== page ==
Food doesn't seem to be nearly as much fun as it once was . But I suppose it is inevitable that all great enthusiasms wane ... at least somewhat, over time ... as we age.
I remember helping my Dad plant seeds in our back garden and harvesting what came from that. Long before I read that ambrosia was the food of the Greek gods brought to the heavenly feast on Olympus by doves ... I thought it was a recipe my Grandma made, from canned fruit cocktail and coloured miniature marshmallows. I remember my Mom teaching me, how to make Yorkshire pudding ... though she protested that I was far too young to tackle such a finicky dish. I wasn't ... Even as a kid, I guess I was a bit of 'Foodie'.
But, after I threw in with M … who was every bit as keen on all things culinary, as I was ... that interest became a passion ... ramping into overdrive, with a gastronomic gusto, it is hard for me to rap my head around, at this point in my life ... But, golly ... it was a blast.
What wonderful days those were ... as we gleefully sought out little off-the-beaten track delis and ethnic bakeries and fishing boats laden with fresh-from-the-sea bounty. Saturdays would find us at the seven-to-eleven a.m. farmer's market pondering which of the ten different varieties of potatoes in ten different colours we would ultimately determine to purchase ... or rhapsodizing over the size of a homemade apple and rhubarb pie ... or waxing nostalgically over a rare discovery of swiss chard ... which you could never get in the grocery store ... and which always carried the both of us back to our Mom's 1950's summer tables.
Even for folks, who don't have much more than a passing interest in what they eat, I think, that the sharing of food ... plays such a huge role in many of our most impactful memories. Food is often the centrepiece of an occasion ... formal occasions like holidays and celebrations, of course. But food can, also, create its own occasion. For M and I ... for a time ... we called those occasions: 'The Nights of the Grand Soirees'.
A lot went into 'The Nights of the Grand Soirees' … hours and hours of planning, provisioning, preparing and envisioning was done. But oh ... what fun we had. It would begin with a theme. That, in itself was an excursion into a fantastical Xanadu-of-the-mind ... where nothing fell outside the realm of possibility ... coq au vin as served at a bistro in Paris replicated, to the last detail, in our dining room ... apres ski fondue and wine tasting a la St. Moritz ... likewise beamed into our extremely modest rental unit. "We should probably take a course in Thai cooking," I might suggest … or even ... "Perhaps we should learn a little Italian." From there, we would slowly work our way back down to earth ... as in: "Can we at least afford a cassette tape of Mexican music for when we serve the avocado and black bean enchiladas?"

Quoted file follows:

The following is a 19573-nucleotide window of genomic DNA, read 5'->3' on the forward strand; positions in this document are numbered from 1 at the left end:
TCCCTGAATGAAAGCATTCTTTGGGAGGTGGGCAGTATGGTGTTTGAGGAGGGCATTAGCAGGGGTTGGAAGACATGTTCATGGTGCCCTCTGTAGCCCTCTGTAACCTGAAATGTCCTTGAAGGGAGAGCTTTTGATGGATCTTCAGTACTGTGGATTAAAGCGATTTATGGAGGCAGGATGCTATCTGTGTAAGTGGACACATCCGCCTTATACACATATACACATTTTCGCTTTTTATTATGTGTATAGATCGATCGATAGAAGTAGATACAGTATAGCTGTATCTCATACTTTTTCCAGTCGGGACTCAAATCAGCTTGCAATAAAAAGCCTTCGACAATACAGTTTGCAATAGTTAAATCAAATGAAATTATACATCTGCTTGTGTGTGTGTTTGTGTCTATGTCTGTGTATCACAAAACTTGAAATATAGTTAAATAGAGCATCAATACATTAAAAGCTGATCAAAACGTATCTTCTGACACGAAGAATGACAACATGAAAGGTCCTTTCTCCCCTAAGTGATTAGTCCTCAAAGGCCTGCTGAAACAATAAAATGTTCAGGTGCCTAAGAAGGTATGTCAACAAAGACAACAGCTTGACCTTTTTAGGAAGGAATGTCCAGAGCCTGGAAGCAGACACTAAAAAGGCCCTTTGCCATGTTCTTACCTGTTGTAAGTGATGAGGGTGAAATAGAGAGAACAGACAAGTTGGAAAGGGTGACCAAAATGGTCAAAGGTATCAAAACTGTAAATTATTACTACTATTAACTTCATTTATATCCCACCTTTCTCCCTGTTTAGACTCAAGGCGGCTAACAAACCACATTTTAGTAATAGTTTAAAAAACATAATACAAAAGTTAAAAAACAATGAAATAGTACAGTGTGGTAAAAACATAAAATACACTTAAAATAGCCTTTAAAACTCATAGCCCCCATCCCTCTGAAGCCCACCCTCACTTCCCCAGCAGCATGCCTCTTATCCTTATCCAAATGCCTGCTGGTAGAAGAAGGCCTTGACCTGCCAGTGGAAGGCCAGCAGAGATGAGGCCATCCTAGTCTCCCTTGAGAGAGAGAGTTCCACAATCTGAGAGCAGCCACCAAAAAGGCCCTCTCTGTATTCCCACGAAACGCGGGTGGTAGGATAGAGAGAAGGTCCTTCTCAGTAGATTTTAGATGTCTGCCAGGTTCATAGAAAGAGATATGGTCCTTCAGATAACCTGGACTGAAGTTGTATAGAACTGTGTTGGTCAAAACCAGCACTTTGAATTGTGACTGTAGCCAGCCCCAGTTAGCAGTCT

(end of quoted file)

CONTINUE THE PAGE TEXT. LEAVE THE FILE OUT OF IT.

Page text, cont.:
After the planning, came the shopping ... the round of stops at every specialty food market and shop that might possibly offer up a hitherto never-heard-of morsel of wow-factor to add to the menu. And the ingredients for the evening didn't end with the edibles. There must be candles. There must be flowers. Occasionally, we would throw the budget to the winds and splurge on new linens ... Let's face it ... you can't 'fake' a Parisian bistro, without a checkered table cloth.
'The Nights of the Grand Soirees' were some of the happiest nights I have ever known. From time to time, I chide myself for not taking pictures, though it is hard to imagine, they would add much to my vivid recollections ... and, I do suspect ... the light-hearted merriment and laughter, was so spontaneously charmed ... in chance strokes of timing and nuance ... any interference with its serendipitous origins ... might, very well, have stifled its flow.
Thinking back now ... it is the merriment and laughter that gives me the warmest glow ... the companionship ... the clever wit and engrossing conversations ... the good will ... the happy, buoyant hours that sparkled effervescently like champagne bubbles bouncing from flutes ... well into the wee small hours.
And while the planning, provisioning and preparing played a part in the great anticipation of making everything come together to create and catch that 'lightening-in-a-bottle' ... it was the actual evenings ... that live on, in memory.
To have experienced such happiness ... to be in a time and place where you know that life doesn't get much more jubilant than this ... that is happiness .. and that is a great gift to have had conferred on a life.
"With mirth and laughter let old wrinkles come." - William Shakespeare
photos: Shopping on Granville Island - Food Heaven, Vancouver BC Wendy Bourke
© 2020 Wendy Bourke
© 2020 Wendy Bourke